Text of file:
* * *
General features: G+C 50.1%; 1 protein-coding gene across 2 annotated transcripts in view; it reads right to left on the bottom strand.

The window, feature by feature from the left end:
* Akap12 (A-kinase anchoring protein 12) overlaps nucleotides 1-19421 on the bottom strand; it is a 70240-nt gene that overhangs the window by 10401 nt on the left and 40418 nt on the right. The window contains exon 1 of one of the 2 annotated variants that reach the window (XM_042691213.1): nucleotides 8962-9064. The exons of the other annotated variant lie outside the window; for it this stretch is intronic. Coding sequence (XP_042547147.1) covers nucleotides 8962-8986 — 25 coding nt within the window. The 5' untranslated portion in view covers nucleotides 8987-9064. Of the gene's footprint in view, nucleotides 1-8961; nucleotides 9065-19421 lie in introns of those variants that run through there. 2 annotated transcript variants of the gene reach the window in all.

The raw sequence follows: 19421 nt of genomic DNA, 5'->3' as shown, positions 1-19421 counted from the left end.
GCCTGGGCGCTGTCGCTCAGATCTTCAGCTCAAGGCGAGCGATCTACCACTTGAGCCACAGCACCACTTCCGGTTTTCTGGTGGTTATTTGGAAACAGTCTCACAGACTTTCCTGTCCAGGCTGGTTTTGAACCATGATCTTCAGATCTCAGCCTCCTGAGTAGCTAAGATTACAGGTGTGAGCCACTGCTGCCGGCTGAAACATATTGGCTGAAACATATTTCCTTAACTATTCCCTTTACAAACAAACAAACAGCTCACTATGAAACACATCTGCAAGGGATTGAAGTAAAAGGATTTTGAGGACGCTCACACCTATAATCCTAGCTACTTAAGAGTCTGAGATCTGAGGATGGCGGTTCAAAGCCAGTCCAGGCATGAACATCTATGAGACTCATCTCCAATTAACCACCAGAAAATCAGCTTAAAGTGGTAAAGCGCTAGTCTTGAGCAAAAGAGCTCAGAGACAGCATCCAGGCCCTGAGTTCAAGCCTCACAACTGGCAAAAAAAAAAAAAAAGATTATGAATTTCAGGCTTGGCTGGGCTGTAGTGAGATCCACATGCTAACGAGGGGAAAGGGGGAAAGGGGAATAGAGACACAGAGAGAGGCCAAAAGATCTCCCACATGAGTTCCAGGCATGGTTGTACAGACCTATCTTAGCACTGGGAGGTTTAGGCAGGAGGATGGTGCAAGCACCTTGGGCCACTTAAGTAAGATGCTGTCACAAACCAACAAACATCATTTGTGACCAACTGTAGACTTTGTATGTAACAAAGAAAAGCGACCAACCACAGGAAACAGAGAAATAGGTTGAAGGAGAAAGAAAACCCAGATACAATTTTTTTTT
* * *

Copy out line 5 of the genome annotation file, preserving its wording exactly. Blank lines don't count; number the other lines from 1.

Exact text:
GCCTGGGCGCTGTCGCTCAGATCTTCAGCTCAAGGCGAGCGATCTACCACTTGAGCCACAGCACCACTTCCGGTTTTCTGGTGGTTATTTGGAAACAGTCTCACAGACTTTCCTGTCCAGGCTGGTTTTGAACCATGATCTTCAGATCTCAGCCTCCTGAGTAGCTAAGATTACAGGTGTGAGCCACTGCTGCCGGCTGAAACATATTGGCTGAAACATATTTCCTTAACTATTCCCTTTACAAACAAACAAACAGCTCACTATGAAACACATCTGCAAGGGATTGAAGTAAAAGGATTTTGAGGACGCTCACACCTATAATCCTAGCTACTTAAGAGTCTGAGATCTGAGGATGGCGGTTCAAAGCCAGTCCAGGCATGAACATCTATGAGACTCATCTCCAATTAACCACCAGAAAATCAGCTTAAAGTGGTAAAGCGCTAGTCTTGAGCAAAAGAGCTCAGAGACAGCATCCAGGCCCTGAGTTCAAGCCTCACAACTGGCAAAAAAAAAAAAAAAGATTATGAATTTCAGGCTTGGCTGGGCTGTAGTGAGATCCACATGCTAACGAGGGGAAAGGGGGAAAGGGGAATAGAGACACAGAGAGAGGCCAAAAGATCTCCCACATGAGTTCCAGGCATGGTTGTACAGACCTATCTTAGCACTGGGAGGTTTAGGCAGGAGGATGGTGCAAGCACCTTGGGCCACTTAAGTAAGATGCTGTCACAAACCAACAAACATCATTTGTGACCAACTGTAGACTTTGTATGTAACAAAGAAAAGCGACCAACCACAGGAAACAGAGAAATAGGTTGAAGGAGAAAGAAAACCCAGATACAATTTTTTTTT